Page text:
The sessile oak is a majestic tree that dominates most forests in Western Europe. With deciduous leaves, it reaches a spectacular height, between 20 and 45 metres.
A quercus petraea in Rigney in the Doubs region, approximately 300 years old. © Arnaud 25, public domain
The sessile oak (Quercus petraea), from the Fagaceae family, is also called the "Durmast oak", "English oak" or "Welsh oak".
This species strongly resembles its cousin, the pedunculate oak, but can be distinguished by the fact that its leaves do not have auricles and are always long petioled, and by its larger and even limb. Its bark is smooth with slight lengthwise cracks. Its crown is wide but quite airy, and consists of branches that are less twisted than those of the pedunculate oak. Its leaves are alternating, clean-faced, crisply petioled, with a cuneiform base and lobes that are not very marked, but are numerous and regular. This is a monoecious species: its male flowers are located at the base of the year’s branches, in long hanging catkins, while its female flowers, more discrete, are located at the ends of the branches, in the form of red stigmas. Its buds are ovoid, while its glands are sessile, measuring from 1 to 2 centimetres, ovoid, globulous with a protruding smooth cupule.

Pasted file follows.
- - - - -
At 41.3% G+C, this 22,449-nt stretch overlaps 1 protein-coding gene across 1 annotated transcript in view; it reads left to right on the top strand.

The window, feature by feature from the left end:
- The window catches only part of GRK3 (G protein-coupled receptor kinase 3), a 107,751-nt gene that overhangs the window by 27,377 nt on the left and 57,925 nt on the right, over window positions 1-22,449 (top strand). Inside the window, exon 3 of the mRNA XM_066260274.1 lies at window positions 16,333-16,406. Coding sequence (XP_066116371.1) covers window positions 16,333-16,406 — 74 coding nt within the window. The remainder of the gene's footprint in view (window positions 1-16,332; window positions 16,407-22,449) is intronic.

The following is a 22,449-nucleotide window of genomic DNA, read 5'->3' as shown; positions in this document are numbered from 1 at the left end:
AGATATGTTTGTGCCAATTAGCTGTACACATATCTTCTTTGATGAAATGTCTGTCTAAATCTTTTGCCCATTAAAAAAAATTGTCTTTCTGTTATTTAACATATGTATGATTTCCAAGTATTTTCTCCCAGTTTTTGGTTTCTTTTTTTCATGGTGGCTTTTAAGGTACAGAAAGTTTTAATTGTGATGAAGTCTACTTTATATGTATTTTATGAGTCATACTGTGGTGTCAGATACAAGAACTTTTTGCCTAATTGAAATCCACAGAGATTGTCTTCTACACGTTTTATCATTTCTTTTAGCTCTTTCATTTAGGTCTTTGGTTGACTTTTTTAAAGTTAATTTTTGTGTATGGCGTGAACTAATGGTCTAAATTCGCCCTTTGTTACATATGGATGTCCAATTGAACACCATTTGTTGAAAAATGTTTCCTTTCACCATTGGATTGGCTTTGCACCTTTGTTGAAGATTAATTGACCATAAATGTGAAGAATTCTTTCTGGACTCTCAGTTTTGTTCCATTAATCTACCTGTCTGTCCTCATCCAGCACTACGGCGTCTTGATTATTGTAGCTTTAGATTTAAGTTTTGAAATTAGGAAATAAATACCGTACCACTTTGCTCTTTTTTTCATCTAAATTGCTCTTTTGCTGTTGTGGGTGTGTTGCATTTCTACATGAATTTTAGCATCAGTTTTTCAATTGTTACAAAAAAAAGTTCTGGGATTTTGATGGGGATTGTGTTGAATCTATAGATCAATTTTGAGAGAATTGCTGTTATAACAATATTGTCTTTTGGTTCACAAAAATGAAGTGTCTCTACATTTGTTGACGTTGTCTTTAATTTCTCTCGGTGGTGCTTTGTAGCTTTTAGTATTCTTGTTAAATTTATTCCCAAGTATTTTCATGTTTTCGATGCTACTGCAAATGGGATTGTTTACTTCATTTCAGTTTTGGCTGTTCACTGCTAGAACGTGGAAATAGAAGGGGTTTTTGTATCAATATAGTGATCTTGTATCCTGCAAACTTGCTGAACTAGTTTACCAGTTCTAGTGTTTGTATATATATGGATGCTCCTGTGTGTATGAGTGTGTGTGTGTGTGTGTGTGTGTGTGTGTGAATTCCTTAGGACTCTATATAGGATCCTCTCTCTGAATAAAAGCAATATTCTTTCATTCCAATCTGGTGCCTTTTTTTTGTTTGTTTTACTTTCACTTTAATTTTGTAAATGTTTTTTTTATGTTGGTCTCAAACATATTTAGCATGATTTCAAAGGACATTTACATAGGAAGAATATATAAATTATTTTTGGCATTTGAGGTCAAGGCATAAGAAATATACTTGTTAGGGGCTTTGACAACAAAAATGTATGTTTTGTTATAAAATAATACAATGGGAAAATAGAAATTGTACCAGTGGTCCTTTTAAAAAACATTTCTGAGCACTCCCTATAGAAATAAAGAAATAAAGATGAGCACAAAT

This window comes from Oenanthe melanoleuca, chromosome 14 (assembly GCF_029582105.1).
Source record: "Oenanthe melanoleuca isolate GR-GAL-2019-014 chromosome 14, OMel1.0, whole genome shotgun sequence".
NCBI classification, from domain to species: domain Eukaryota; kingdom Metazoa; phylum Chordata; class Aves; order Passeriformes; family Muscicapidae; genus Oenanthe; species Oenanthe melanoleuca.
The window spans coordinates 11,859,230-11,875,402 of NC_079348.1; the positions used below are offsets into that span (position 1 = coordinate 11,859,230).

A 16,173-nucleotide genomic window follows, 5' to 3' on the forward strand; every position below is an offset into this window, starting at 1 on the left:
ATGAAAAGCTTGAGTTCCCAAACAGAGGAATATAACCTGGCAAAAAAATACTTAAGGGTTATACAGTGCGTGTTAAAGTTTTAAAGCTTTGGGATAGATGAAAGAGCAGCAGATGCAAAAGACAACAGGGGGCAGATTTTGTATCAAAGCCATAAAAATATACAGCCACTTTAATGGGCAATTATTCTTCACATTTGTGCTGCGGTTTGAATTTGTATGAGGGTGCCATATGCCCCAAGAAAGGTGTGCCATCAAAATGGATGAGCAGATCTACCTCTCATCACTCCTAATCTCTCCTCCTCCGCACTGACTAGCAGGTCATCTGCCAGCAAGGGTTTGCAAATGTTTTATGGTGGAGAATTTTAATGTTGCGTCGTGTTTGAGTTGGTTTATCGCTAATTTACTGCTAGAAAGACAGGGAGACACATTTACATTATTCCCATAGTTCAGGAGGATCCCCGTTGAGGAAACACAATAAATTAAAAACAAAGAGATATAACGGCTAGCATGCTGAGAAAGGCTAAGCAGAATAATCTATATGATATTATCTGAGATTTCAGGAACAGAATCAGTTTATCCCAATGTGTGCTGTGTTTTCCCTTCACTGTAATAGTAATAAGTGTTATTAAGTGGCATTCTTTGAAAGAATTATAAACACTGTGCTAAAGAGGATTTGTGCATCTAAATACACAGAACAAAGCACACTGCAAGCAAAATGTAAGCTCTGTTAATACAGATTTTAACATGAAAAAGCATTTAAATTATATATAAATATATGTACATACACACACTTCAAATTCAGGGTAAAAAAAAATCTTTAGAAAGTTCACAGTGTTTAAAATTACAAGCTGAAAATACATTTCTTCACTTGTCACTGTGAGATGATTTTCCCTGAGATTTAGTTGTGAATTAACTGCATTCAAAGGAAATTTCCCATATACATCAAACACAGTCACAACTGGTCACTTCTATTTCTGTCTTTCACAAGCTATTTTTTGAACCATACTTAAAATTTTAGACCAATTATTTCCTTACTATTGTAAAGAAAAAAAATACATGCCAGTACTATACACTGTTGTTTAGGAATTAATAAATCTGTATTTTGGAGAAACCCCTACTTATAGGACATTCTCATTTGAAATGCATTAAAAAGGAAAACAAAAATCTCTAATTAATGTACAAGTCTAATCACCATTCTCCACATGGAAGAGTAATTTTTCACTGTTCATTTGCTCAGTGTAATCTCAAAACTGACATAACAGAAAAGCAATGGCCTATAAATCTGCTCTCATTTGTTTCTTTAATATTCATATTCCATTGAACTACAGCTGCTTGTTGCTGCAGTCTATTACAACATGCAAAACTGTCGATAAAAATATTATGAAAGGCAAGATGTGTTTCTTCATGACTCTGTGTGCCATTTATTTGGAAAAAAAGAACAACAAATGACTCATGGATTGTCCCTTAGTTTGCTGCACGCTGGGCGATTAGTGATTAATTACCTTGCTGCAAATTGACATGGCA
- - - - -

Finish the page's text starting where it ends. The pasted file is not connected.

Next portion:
Quercus petraeaOak, © Nikanos, CC Attribution –Share Alike terms 2.5 generic
This tree is native to Europe, and therefore was not imported from another continent centuries ago.
The sessile oak has a much more robust temperament than the pedunculate oak. However, it prefers, oceanic climates with sufficient humidity, and siliceous or calcareous soil, even if poor. It requires a regular supply of water, but can also withstand brief and mild droughts. It dreads heavy frost, especially late frosts, which tend to destroy its flowers.
The wood of this species has always been put to noble use, for example, to build ships and create beautiful pieces of furniture.
Author: Michel Caron